Multiply that by just 2 (ie, four-year residency yielding $400/hour); same number of hours annually comes to $800,000. Any doc unhappy with that has more problems than can be solved with money.

DrWes said...

#1 Dinosaur-

Interesting that you denigrate your income from $300/hr to $200/hr -> taxes would eat up about 35% of your $240K, leaving you with $156K (admittedly, in the ballpark of current wages for many internists). As noted above, a "lowly" web developer makes $150/hr and junior law partner makes $395/hr here in Chicago while a senior law partner makes a whopping $595/hr.

Given that, still think $200/hr is Okay? Or might you appear want to take the lower salary because that's where your guilt about requiring more is minimized...

Mind you, I do not necessarily disagree with you about the benefits of looking at things on the basis of hourly wage, but I'm just not sure doctors are very good at justifying their salaries comparible to other professions when we talk in these terms.

Anonymous said...

Could you explain something to me, an ordinary patient who's neither an MD nor a JD? I have a medical condition and get treated by several physicians (all specialists in various fields) at your institution. Some belong to the medical group, some are independent practioners. The IPers do not accept my insurance (but will file it so I eventually get something remitted although I have to pay up front) so I pay 'full freight' - and it's often a hefty amount for a simple in-office follow up visit. (And this practice is THRIVING).It's my assumption that when structuring their practices, medical practioners made a business decision one way or the other - join the medical group (which seeme to negotiate everything) or stay independent. So why not become an independent practioner?

DrWes said...


There are pros and cons to private practice vs employed models. With private practice there is generally more risk but, as you mention, potentially more financial reward. But these days with declining reimbursements to physicians in general, the decline in revenue must be offset by increased number of patients seen. Established practices in affluent areas still due well, but increasingly the declining reimbursements, coupled with ever-increasing expenses of salary, malpractice, health insurance, adoption of EMR, e-prescribing, etc., has made more and more practices abandon an independent model in favor of employed status or partnership arrangements with larger hospital groups. The vagaries of Medicare billing also matter. Since medicare bills a "technical" as well as a separate "professional" component - those with technical machines make much more income (reportedly helps pay for the equipment/techs to run it, etc).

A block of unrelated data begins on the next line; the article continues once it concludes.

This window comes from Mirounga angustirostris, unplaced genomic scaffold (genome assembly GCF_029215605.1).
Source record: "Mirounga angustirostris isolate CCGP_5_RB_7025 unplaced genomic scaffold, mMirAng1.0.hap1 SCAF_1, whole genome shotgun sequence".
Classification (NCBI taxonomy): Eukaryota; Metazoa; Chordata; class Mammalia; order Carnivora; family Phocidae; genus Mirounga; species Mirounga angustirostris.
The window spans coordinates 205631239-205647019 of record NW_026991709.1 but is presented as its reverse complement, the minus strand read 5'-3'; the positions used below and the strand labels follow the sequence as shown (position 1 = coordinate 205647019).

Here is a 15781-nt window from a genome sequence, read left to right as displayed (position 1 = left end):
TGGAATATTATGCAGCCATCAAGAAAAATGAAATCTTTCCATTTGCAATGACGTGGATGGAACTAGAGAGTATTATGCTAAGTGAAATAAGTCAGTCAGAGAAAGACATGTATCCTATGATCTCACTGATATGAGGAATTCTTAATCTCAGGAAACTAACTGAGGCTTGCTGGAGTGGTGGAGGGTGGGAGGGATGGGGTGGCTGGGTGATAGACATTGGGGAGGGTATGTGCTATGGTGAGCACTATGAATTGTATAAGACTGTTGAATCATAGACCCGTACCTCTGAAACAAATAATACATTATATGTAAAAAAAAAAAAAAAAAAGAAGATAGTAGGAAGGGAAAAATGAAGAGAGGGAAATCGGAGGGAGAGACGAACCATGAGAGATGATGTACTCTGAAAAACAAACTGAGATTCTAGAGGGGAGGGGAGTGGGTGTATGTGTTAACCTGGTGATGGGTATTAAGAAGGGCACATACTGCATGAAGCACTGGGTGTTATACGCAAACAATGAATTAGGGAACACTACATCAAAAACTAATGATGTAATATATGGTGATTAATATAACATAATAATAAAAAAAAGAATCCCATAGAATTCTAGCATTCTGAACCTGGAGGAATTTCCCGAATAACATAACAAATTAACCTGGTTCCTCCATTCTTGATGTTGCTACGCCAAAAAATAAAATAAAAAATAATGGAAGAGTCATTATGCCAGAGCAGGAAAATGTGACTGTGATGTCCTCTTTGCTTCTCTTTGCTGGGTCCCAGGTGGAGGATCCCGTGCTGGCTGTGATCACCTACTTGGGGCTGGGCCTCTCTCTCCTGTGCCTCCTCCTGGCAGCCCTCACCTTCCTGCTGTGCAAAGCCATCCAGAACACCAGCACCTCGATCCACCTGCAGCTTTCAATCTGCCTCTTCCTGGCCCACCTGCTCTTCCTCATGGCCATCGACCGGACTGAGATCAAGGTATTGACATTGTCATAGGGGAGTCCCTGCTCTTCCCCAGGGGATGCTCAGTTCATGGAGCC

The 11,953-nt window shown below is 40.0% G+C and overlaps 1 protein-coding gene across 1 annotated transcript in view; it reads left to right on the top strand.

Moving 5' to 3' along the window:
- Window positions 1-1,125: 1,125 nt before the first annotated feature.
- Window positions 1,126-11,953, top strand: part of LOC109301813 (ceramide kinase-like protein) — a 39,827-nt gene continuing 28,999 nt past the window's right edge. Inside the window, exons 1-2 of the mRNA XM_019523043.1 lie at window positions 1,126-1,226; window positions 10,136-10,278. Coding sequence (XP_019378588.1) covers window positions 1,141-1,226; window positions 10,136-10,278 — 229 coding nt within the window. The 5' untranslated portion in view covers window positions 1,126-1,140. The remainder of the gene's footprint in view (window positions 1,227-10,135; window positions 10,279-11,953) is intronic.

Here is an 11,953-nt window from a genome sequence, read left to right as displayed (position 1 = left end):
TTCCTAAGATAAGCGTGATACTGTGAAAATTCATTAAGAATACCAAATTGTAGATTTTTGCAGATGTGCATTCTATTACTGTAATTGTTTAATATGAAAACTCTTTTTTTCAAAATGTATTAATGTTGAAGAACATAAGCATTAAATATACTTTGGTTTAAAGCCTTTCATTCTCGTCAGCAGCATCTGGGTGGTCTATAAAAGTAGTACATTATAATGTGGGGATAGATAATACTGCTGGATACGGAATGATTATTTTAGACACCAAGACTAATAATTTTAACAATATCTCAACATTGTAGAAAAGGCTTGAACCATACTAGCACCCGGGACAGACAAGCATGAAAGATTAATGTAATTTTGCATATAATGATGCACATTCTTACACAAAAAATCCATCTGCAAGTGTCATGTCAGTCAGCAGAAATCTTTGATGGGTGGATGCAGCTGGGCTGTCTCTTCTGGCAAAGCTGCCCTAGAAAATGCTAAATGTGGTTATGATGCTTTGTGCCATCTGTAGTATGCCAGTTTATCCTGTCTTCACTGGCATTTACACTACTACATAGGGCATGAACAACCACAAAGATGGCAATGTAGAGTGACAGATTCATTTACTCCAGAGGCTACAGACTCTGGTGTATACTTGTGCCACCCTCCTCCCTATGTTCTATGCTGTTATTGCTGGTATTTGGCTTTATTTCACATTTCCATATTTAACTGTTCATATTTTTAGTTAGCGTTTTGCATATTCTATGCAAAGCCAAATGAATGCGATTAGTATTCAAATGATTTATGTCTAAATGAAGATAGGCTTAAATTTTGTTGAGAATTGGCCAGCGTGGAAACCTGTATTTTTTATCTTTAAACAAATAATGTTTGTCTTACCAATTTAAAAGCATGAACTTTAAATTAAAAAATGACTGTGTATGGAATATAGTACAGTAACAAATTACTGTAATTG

Guys like me do highly technical procedures in fancy lab facilities housed in hospitals. As such, we do not generate significant technical revenue for an independent group model like regular cardiologists (they own their own echo machine or nuclear camera that garners the prized "technical" AND "professional" components). Certainly, there are sharing agreements in larger groups in return for taking call, for instance, but academic interests and lifestyle decisions also contribute to one's decision where to practice.